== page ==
A Sensitive Man is the new single from Kevin P. Gilday and The Glasgow Cross, who seek to redefine masculine identity with their new anti-lad anthem.
Regular listeners of A Celtic State of Mind will recognise Kevin from our 3rd February episode, where we spoke about a whole range of topics, including:
* Watching Celtic under Tommy Burns;
* The politics of Paolo Di Canio;
* From writing music to writing poetry;
* Sonnet Youth and the spoken word scene;
* Suffering from Scottishness at the farcical Fringe;
* The Sonnet of Samaras.
This podcast can be heard here:Listen to the latest episode of the award-winning A Celtic State of Mind with KEVIN P. GILDAY here:
Described as “A powerhouse poet at the top of his game” by Lingo Festival, Kevin P. Gilday is clearly a multi-faceted artist – an award-winning writer and spoken word artist; the curator and co-host of spoken word cabaret Sonnet Youth; a National Theatre of Scotland Breakthrough Writer; and a BBC Writersroom Scottish Voice.
To add to his four books of poetry, Kevin’s debut album, Experience Essential, was released in 2018 on Iffy Folk Records (Glasgow) and Nymphs & Thugs Records (London). The follow-up, Pure Concrete, due to be released in May via Iffy Folk Records, is where A Sensitive Man will be found.
Taking apart the tropes of modern masculinity, Kevin P. Gilday finds himself identifying with the sensitive, weak, kind and (kind of) serious. Built around a raucous riff from Ralph Hector, A Sensitive Man reappropriates the energy of an indie-club hit and instead turns it into a personal plea to accept the multitudes of yourself in the face of binary identification. An alternative banger with a big message of self-love and self-acceptance.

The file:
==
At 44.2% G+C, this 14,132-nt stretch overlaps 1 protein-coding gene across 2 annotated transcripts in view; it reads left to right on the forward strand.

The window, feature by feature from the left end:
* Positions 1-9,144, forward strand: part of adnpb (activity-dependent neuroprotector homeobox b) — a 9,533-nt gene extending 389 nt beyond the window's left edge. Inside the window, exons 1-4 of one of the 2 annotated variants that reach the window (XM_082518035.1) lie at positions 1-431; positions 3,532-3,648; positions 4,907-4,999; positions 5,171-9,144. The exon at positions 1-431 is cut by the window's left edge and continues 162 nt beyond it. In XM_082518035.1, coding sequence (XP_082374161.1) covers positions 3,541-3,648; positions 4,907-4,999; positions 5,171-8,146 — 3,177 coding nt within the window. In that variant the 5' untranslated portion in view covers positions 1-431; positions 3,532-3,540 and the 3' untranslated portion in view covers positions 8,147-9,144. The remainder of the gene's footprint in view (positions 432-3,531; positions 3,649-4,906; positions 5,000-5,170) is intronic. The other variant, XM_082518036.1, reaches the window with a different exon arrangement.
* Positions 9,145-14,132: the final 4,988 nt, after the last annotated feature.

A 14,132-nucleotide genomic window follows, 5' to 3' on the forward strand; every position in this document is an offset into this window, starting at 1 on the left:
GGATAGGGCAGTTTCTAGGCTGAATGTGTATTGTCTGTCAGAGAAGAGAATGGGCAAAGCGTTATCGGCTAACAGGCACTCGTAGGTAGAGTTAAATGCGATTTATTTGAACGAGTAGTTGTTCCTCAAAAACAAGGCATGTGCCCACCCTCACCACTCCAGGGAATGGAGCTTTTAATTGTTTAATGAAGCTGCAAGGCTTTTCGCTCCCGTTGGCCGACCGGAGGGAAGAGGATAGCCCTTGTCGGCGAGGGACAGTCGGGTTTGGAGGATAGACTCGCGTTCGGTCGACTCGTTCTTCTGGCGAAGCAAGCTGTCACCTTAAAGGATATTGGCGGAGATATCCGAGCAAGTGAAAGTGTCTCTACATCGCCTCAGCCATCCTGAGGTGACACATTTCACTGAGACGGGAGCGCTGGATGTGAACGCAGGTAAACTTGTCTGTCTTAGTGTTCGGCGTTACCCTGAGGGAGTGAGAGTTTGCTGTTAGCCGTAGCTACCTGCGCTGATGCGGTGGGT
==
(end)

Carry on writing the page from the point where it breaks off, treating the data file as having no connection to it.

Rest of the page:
Switching between trademark spoken word delivery and soaring vocals, Gilday announces himself as a writer and performer with something vital to say about the world around him in an era of blandness. Unflinchingly exploring mental health, grief, inferiority and tumbling self-esteem – the track packs a decidedly millennial punch in its short duration – inspiring multiple listens to fully capture the richness of the language.
“It’s really a little window into my mind”, says Gilday. “I hope that by singing about sensitivity and embracing the part of yourself that the world often deems as ‘feminine’ I can encourage other men to do the same – to see themselves as a beautiful mess of emotions and feelings – and not to put themselves into the increasingly toxic box of masculinity.”
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